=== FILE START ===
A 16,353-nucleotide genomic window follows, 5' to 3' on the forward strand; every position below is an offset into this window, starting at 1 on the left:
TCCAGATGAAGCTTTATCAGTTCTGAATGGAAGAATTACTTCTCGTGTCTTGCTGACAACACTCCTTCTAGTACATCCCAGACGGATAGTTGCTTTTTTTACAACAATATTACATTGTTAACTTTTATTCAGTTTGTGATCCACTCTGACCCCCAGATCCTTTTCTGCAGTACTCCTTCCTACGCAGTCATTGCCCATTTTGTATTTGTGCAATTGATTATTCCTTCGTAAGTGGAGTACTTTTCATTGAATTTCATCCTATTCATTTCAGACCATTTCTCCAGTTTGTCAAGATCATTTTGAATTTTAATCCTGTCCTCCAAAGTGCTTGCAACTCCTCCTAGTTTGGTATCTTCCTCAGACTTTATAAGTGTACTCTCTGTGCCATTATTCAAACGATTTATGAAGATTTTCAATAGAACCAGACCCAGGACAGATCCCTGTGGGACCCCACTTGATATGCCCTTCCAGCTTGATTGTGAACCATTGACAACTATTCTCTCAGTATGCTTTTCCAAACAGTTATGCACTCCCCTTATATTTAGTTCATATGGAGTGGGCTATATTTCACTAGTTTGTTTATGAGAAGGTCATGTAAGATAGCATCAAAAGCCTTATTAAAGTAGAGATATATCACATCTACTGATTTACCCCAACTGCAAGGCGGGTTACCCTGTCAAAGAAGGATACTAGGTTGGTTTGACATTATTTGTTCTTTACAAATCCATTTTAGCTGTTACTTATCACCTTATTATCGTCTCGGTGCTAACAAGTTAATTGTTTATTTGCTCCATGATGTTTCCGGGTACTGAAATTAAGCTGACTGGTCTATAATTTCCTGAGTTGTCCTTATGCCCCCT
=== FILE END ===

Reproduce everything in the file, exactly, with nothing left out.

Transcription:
A 16,353-nucleotide genomic window follows, 5' to 3' on the forward strand; every position below is an offset into this window, starting at 1 on the left:
TCCAGATGAAGCTTTATCAGTTCTGAATGGAAGAATTACTTCTCGTGTCTTGCTGACAACACTCCTTCTAGTACATCCCAGACGGATAGTTGCTTTTTTTACAACAATATTACATTGTTAACTTTTATTCAGTTTGTGATCCACTCTGACCCCCAGATCCTTTTCTGCAGTACTCCTTCCTACGCAGTCATTGCCCATTTTGTATTTGTGCAATTGATTATTCCTTCGTAAGTGGAGTACTTTTCATTGAATTTCATCCTATTCATTTCAGACCATTTCTCCAGTTTGTCAAGATCATTTTGAATTTTAATCCTGTCCTCCAAAGTGCTTGCAACTCCTCCTAGTTTGGTATCTTCCTCAGACTTTATAAGTGTACTCTCTGTGCCATTATTCAAACGATTTATGAAGATTTTCAATAGAACCAGACCCAGGACAGATCCCTGTGGGACCCCACTTGATATGCCCTTCCAGCTTGATTGTGAACCATTGACAACTATTCTCTCAGTATGCTTTTCCAAACAGTTATGCACTCCCCTTATATTTAGTTCATATGGAGTGGGCTATATTTCACTAGTTTGTTTATGAGAAGGTCATGTAAGATAGCATCAAAAGCCTTATTAAAGTAGAGATATATCACATCTACTGATTTACCCCAACTGCAAGGCGGGTTACCCTGTCAAAGAAGGATACTAGGTTGGTTTGACATTATTTGTTCTTTACAAATCCATTTTAGCTGTTACTTATCACCTTATTATCGTCTCGGTGCTAACAAGTTAATTGTTTATTTGCTCCATGATGTTTCCGGGTACTGAAATTAAGCTGACTGGTCTATAATTTCCTGAGTTGTCCTTATGCCCCCT